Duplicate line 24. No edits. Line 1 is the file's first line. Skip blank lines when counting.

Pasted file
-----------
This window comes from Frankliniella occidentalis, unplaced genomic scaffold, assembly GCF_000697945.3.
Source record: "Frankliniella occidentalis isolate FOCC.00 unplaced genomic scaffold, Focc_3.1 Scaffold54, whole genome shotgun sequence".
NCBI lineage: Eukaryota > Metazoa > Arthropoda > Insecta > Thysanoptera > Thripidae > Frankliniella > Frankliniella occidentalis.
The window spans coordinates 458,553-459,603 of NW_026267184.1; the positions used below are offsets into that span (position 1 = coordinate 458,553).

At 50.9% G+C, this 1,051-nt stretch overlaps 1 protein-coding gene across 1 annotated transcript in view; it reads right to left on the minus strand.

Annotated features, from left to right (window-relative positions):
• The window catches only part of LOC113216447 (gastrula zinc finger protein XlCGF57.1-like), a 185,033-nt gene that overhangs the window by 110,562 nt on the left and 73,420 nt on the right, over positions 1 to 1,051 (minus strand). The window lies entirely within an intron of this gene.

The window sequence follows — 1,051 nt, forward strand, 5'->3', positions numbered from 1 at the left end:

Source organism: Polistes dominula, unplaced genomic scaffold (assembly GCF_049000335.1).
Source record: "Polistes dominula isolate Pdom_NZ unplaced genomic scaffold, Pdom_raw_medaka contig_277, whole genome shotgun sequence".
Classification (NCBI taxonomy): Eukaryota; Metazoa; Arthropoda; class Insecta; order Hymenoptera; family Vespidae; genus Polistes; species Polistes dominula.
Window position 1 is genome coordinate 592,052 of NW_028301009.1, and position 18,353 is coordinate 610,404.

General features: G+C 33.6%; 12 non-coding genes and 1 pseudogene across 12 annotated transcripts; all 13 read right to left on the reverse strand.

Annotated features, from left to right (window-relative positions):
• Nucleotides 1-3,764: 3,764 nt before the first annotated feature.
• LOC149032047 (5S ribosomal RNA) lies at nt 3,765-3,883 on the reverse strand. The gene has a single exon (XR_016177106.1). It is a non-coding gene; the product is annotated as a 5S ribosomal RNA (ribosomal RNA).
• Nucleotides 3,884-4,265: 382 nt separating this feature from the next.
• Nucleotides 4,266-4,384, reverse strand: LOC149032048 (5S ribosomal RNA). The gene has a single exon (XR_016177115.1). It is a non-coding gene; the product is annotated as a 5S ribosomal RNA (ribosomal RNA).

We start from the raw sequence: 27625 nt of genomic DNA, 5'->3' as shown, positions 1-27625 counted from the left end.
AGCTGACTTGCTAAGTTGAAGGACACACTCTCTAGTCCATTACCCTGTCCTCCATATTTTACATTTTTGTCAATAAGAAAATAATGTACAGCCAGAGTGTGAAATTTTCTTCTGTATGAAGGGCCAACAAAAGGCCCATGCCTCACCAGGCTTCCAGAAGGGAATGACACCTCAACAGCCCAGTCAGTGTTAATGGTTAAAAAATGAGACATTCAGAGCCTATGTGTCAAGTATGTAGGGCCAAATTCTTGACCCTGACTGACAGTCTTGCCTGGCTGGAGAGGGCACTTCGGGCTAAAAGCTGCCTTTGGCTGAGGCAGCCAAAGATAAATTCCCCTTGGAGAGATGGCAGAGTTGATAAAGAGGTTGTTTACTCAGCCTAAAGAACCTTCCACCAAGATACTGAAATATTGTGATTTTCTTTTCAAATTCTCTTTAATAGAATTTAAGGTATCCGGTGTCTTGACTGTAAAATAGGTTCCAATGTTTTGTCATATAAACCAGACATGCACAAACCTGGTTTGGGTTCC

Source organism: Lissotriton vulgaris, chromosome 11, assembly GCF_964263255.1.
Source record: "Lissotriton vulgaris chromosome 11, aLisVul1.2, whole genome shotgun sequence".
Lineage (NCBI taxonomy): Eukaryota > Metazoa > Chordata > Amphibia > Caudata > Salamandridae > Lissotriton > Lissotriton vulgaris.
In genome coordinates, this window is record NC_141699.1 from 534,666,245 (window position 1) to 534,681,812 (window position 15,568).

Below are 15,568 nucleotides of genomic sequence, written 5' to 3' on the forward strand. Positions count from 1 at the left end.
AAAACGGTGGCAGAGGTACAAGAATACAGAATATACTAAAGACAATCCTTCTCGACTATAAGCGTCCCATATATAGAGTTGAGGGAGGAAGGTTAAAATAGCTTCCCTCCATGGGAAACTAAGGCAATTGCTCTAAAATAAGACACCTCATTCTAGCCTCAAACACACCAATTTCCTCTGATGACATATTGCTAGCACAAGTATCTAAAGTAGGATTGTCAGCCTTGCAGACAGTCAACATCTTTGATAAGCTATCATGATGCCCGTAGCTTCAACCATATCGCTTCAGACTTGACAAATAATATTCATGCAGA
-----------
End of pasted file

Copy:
In genome coordinates, this window is record NC_141699.1 from 534,666,245 (window position 1) to 534,681,812 (window position 15,568).